Potential Pitch Mix Improvements for Free Agents (Part 1)

Earlier this month, I highlighted a couple of pitchers who improved their results by changing their pitch mix with a new team. With the positive results, I decided to apply the logic to this upcoming class of free agents. The reason I wanted to focus on free agents because I expect a pitcher’s current teams to keep the pitcher doing what he has always done. After going over 15 pitchers, four stood out with real upside.

I’m just going to focus on the each pitcher’s 2018 pitch mix. I can’t assume they’ll develop a new pitch, so I need to work with what they showed last year. The two most common ways for a pitcher to improve is to quit throwing a horrible pitch or drop their fastball usage. These changes don’t guarantee an improvement. For now, the focus is on pitchers with upside beyond their projection.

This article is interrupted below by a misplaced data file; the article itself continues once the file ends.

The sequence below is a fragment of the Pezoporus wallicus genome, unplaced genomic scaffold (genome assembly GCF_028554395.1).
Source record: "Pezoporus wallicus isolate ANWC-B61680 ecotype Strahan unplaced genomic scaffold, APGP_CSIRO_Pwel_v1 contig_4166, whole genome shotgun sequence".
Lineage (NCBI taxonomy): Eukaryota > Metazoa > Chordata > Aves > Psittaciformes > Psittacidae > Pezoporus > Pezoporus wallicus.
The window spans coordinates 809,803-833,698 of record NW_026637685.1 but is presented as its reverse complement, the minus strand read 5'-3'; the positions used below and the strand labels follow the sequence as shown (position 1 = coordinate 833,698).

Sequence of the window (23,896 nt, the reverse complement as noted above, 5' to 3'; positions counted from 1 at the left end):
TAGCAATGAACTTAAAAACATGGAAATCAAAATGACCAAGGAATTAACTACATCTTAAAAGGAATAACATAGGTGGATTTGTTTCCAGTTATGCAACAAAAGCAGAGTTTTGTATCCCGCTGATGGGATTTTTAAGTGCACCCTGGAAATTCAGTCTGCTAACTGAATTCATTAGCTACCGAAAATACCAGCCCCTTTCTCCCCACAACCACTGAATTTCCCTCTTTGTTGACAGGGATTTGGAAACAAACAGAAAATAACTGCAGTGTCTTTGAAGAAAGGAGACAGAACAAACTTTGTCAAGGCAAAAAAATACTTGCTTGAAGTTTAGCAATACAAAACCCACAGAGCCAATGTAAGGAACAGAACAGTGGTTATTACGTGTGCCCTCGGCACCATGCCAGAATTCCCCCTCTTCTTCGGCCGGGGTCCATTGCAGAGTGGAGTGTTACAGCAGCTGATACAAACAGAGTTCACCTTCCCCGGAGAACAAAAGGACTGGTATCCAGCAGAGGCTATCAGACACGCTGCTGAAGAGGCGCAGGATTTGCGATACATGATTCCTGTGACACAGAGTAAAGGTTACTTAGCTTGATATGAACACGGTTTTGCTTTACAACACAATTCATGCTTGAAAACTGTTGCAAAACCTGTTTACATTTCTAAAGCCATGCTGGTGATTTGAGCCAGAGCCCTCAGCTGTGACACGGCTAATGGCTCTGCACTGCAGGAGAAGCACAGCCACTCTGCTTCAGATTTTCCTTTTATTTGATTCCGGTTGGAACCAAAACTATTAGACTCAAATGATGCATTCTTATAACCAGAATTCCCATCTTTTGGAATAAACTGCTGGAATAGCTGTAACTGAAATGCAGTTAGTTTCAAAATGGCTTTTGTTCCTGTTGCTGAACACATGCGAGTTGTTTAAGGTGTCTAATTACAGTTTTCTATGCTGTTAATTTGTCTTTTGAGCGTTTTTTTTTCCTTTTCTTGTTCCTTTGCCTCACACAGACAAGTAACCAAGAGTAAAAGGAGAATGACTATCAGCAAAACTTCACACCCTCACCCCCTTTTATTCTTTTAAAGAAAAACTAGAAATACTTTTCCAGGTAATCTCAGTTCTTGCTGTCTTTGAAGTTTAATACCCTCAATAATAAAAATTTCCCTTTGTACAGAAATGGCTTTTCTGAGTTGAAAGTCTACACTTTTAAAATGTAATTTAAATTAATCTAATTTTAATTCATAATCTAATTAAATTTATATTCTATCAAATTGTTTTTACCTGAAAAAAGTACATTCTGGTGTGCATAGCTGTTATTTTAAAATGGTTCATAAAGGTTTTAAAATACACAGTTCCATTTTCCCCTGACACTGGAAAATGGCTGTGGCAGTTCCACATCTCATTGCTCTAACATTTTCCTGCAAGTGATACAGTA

I collected the free-agent pitchers from MLBTradeRumors and took the youngest pitchers for this investigation. I didn’t include any pitcher who has any kind of option on their contract. I’ll go back and examine them once it’s known for sure who they are or aren’t a free agent.

After going through the pitchers, I found they fit into three main groups depending on if changing their mix could help. This list is in no way a ranking of pitcher talent but I’m sure someone will bring it up in the comments. These are just pitchers who I believe can improve by adjusting their current pitch mix.

Major Improvement Candidates

Jeremy Hellickson

The pitch tracking services have him with six pitches and the one he throws the most (sinker) has only a 2% SwStr%, so there’s lots of room for improvement. His sinker also didn’t sink with just a 40 GB%. His four-seamer got 5% SwStr% and was pop-up generating pitch with only a 25 GB%. His change is great with a 15% SwStr% and his curve is acceptable at 11%. If he can keep his walk rate near 2.0 BB/9 like in 2018, he’s a great sleeper depending on which team he signs with and the adjustments he makes.

Derek Holland